The observed lower added sugar intake could indicate a better diet quality and may, together with the reduced total energy intake, be beneficial in relation to primary prevention of excessive weight gain and later potential development of overweight and obesity.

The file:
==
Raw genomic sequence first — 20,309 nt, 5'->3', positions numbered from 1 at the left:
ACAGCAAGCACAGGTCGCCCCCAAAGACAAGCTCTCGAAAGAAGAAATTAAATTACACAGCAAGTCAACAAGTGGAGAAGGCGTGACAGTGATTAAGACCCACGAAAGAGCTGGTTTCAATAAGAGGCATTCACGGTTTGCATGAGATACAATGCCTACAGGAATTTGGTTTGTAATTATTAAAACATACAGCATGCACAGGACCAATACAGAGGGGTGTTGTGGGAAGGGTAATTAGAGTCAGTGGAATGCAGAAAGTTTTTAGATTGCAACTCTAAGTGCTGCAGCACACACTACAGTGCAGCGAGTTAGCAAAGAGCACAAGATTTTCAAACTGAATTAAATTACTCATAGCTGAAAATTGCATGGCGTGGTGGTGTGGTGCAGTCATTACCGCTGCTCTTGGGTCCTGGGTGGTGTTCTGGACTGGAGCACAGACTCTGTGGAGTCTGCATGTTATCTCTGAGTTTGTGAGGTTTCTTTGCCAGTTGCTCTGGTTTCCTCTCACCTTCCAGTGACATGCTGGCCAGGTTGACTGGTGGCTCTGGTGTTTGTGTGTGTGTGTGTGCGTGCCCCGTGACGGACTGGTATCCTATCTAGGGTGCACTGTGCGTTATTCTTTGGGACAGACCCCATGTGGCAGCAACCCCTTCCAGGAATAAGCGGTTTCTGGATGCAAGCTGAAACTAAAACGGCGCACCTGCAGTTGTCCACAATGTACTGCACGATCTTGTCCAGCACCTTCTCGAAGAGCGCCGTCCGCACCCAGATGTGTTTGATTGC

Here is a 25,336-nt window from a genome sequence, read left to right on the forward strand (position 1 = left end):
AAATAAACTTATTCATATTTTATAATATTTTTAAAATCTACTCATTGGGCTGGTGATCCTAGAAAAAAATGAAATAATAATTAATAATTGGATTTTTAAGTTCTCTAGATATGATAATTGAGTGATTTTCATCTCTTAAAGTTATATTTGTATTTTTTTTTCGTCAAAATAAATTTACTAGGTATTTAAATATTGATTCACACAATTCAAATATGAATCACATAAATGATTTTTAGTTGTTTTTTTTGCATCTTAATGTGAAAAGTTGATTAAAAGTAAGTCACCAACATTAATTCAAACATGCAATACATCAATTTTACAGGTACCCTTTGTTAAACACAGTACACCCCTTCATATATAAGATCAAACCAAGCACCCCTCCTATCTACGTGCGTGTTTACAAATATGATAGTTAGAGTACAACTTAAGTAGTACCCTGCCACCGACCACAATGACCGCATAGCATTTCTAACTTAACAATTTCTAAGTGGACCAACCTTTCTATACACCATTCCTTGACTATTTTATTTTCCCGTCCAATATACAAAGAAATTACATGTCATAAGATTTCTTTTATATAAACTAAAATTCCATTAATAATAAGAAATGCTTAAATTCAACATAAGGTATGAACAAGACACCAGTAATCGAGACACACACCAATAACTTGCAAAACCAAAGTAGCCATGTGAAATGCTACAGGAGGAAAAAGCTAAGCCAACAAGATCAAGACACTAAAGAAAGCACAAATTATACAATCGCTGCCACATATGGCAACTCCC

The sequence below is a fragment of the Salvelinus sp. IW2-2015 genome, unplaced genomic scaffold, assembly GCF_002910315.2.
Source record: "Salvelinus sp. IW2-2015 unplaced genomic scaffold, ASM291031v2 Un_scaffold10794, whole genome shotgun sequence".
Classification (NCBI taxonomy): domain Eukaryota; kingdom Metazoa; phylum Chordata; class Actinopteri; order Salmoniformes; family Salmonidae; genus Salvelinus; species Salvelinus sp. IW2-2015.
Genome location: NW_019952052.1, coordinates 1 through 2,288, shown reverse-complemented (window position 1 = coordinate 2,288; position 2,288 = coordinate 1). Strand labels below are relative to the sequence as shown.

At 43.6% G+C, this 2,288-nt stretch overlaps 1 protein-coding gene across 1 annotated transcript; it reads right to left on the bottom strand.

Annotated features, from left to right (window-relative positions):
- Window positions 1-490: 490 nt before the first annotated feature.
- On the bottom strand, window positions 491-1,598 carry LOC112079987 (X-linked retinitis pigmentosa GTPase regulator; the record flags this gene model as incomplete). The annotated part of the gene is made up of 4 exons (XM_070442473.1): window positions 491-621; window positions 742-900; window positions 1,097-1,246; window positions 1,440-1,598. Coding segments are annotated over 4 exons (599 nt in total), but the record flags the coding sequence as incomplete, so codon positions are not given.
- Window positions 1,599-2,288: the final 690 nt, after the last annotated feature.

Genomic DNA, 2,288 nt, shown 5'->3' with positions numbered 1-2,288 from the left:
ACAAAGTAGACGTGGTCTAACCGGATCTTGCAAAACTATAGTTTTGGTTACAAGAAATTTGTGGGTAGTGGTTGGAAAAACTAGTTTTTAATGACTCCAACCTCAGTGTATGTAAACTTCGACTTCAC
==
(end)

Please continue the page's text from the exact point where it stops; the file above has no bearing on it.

When comparing our results with those from other obesity prevention intervention studies among young children (0–5 years), few of these previous studies reported positive changes in dietary intake( 40 44 ). One of these studies, conducted among African-American children, reported a difference between intervention and control children regarding percentage of energy from saturated fat, 11·6 v. 12·8 % at 1-year follow-up, but no differences were observed post-intervention or at a 2-year follow-up( 40 ). Moreover, no differences were observed for intakes of total fat and fibre. Additionally, the changes observed for intake of saturated fat were confined to the African-American children, but were not observed among the Latino participants( 41 ). In our study, we did not see differences in saturated fat intake between the intervention and control groups, but the mean intake was above the recommendation of 10 E% in both groups. Our PP analyses showed a slightly lower intake of energy from carbohydrates in the intervention compared with the control group at the 15-month follow-up, potentially stemming from less added sugar and soft drinks. However, individual changes in soft drinks did not differ between intervention and control children. This reduction in discretionary energy together with a lower intake of sugared drinks has also been observed in a Swedish intervention study among 9–48-month-old children( 45 ). Also, in another intervention study( 42 ) among children with impending overweight, lower total energy intake and percentage protein intake were reported among children in the intervention group compared with the control group after the intervention( 42 ). These results for total energy intake are in good agreement with our results also showing a lower total energy intake among the children from the intervention group compared with the controls. This observed lower total energy intake may indicate a positive effect of the intervention with regard to obesity prevention. In an earlier 10-month obesity prevention intervention programme focusing on diet and PA strategies among Australian children aged 3–6 years( 46 ), a higher intake of fruit and vegetables was seen after the intervention among children from the intervention group compared with the controls, and the intervention children were less likely to have unhealthy food items in their lunch boxes( 47 ). We generally did not see significant intervention effects on the various elements of the diet like fruit, vegetables and fish, or on overall diet quality; however, trends were generally in a healthier direction. Both groups had a DQI above the mean (4·3 on the scale from 0 to 6), which may indicate good compliance with the Danish national dietary guidelines before the intervention and hence potentially less room for improvement. The intervention focused on various elements and on average the families had four consultations during the study, which may have made the intervention too complex to promote larger changes in dietary intake. As far as we know, no previous obesity prevention intervention programme among young children (0–5 years) has examined effects on overall diet quality( 43 ), so our results cannot be compared with previous findings.